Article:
Considerations on the Advantages of Small Tracers for Optical Molecular Imaging

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J Mol Biol & Mol Imaging. 2015;2(2): 1016.

Considerations on the Advantages of Small Tracers for Optical Molecular Imaging

Sabrina Oliveira*

Molecular Oncology, Division of Cell Biology, Department of Biology, Faculty of Science, Utrecht University, Netherlands

*Corresponding author: Sabrina Oliveira, Molecular Oncology, Division of Cell Biology, Department of Biology Faculty of Science, Utrecht University, Netherlands

Received: February 23, 2015; Accepted: March 25, 2015; Published: March 26, 2015


Molecular imaging is nowadays gaining a complementary role in cancer therapy, specifically in diagnosis, selection of therapy, monitoring of therapeutic efficacy, and also in the surgical setting. Many tumor-targeted tracers have been developed for these applications. Optical molecular imaging has been gaining more importance, particularly due to the absence of ionizing radiation, rendering its use friendlier and safer for patients and medical personnel. Recently, clinical trials have been initiated for tumor optical imaging with monoclonal antibodies conjugated to the near-infrared fluorophore IRDye 800CW. Yet, preclinical studies clearly indicate several aspects that favor smaller tracer formats over antibodies, namely, their rapid distribution, efficient penetration, and the rapid clearance of unbound tracers. Altogether, these small tracers lead to adequate contrast within minutes or hours after administration, instead of days. Here, the discussion will be centered on the properties of the different formats of tracers, in particular the small formats. Although, the conventional antibody format has already reached clinical trials, optical imaging trials with smaller formats are eagerly awaited to clarify whether their advantages over antibodies are also evident in patients.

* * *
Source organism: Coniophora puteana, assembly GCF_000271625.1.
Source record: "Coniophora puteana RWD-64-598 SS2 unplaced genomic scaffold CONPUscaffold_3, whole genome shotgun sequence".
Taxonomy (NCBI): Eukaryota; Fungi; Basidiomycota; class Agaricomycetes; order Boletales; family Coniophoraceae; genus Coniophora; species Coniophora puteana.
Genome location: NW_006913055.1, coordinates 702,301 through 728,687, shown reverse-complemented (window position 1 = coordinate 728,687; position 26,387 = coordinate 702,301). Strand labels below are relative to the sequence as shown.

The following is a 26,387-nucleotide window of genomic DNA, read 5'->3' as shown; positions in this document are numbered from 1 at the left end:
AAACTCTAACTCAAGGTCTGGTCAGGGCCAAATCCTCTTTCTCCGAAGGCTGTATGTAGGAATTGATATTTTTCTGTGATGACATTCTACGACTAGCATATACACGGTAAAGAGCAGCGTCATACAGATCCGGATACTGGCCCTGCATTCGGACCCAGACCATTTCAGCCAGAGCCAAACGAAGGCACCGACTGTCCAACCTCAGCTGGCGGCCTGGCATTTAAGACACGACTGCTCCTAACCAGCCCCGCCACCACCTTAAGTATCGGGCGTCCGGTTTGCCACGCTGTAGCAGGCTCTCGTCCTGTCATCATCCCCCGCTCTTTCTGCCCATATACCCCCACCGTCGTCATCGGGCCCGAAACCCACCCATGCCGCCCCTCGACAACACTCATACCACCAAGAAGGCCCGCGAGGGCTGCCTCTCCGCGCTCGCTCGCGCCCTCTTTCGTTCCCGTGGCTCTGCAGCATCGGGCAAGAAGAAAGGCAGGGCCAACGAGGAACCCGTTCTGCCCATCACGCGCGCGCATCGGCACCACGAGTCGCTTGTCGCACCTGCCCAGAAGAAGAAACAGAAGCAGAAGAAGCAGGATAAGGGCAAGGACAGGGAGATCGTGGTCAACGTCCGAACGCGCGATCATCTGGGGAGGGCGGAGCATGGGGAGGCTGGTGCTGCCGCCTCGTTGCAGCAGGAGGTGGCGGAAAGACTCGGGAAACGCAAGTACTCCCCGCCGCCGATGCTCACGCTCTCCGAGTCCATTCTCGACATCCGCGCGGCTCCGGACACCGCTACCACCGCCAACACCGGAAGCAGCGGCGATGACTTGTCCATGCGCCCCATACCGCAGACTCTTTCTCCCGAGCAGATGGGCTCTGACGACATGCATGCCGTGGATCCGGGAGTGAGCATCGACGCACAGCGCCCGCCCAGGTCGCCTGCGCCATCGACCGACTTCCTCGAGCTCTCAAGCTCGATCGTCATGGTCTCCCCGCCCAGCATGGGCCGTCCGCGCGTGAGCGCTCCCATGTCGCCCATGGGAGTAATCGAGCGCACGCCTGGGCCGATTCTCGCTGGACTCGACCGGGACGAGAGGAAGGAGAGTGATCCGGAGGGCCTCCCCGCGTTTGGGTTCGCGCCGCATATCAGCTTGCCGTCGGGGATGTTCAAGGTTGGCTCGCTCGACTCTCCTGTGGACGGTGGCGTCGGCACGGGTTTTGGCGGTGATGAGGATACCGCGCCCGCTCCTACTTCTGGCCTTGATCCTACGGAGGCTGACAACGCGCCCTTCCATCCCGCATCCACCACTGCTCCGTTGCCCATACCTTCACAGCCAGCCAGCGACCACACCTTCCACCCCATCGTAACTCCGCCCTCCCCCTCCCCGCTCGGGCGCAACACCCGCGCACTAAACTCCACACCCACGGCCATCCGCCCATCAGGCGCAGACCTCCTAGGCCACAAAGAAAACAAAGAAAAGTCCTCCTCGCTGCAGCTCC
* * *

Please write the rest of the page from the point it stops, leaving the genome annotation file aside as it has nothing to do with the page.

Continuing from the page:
Keywords: Optical imaging; Tumor targeting; Antibody; Nanobody; Affibody